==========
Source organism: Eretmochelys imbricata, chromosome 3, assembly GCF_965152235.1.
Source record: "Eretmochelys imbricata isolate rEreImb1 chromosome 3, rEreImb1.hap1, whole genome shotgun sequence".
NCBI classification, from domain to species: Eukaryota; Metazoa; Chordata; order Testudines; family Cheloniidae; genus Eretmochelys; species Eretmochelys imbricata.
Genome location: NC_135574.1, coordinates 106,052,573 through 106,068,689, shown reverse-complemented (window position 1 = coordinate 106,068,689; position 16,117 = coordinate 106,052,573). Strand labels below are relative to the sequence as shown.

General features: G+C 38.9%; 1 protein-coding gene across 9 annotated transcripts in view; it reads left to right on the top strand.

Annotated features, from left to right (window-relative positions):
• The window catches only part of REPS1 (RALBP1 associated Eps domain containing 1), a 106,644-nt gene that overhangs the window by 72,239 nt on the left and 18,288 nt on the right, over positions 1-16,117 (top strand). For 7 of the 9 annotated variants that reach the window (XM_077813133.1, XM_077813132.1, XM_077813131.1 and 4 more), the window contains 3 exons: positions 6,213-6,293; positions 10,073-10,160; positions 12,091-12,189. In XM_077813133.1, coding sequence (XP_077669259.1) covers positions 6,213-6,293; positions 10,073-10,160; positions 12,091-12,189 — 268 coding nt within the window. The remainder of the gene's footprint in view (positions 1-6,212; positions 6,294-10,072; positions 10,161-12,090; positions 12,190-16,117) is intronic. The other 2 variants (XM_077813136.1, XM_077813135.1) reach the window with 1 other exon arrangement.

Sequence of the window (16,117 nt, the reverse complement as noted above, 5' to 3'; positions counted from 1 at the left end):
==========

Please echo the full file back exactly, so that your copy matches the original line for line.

Source organism: Eretmochelys imbricata, chromosome 3, assembly GCF_965152235.1.
Source record: "Eretmochelys imbricata isolate rEreImb1 chromosome 3, rEreImb1.hap1, whole genome shotgun sequence".
NCBI classification, from domain to species: Eukaryota; Metazoa; Chordata; order Testudines; family Cheloniidae; genus Eretmochelys; species Eretmochelys imbricata.
Genome location: NC_135574.1, coordinates 106,052,573 through 106,068,689, shown reverse-complemented (window position 1 = coordinate 106,068,689; position 16,117 = coordinate 106,052,573). Strand labels below are relative to the sequence as shown.

General features: G+C 38.9%; 1 protein-coding gene across 9 annotated transcripts in view; it reads left to right on the top strand.

Annotated features, from left to right (window-relative positions):
• The window catches only part of REPS1 (RALBP1 associated Eps domain containing 1), a 106,644-nt gene that overhangs the window by 72,239 nt on the left and 18,288 nt on the right, over positions 1-16,117 (top strand). For 7 of the 9 annotated variants that reach the window (XM_077813133.1, XM_077813132.1, XM_077813131.1 and 4 more), the window contains 3 exons: positions 6,213-6,293; positions 10,073-10,160; positions 12,091-12,189. In XM_077813133.1, coding sequence (XP_077669259.1) covers positions 6,213-6,293; positions 10,073-10,160; positions 12,091-12,189 — 268 coding nt within the window. The remainder of the gene's footprint in view (positions 1-6,212; positions 6,294-10,072; positions 10,161-12,090; positions 12,190-16,117) is intronic. The other 2 variants (XM_077813136.1, XM_077813135.1) reach the window with 1 other exon arrangement.

Sequence of the window (16,117 nt, the reverse complement as noted above, 5' to 3'; positions counted from 1 at the left end):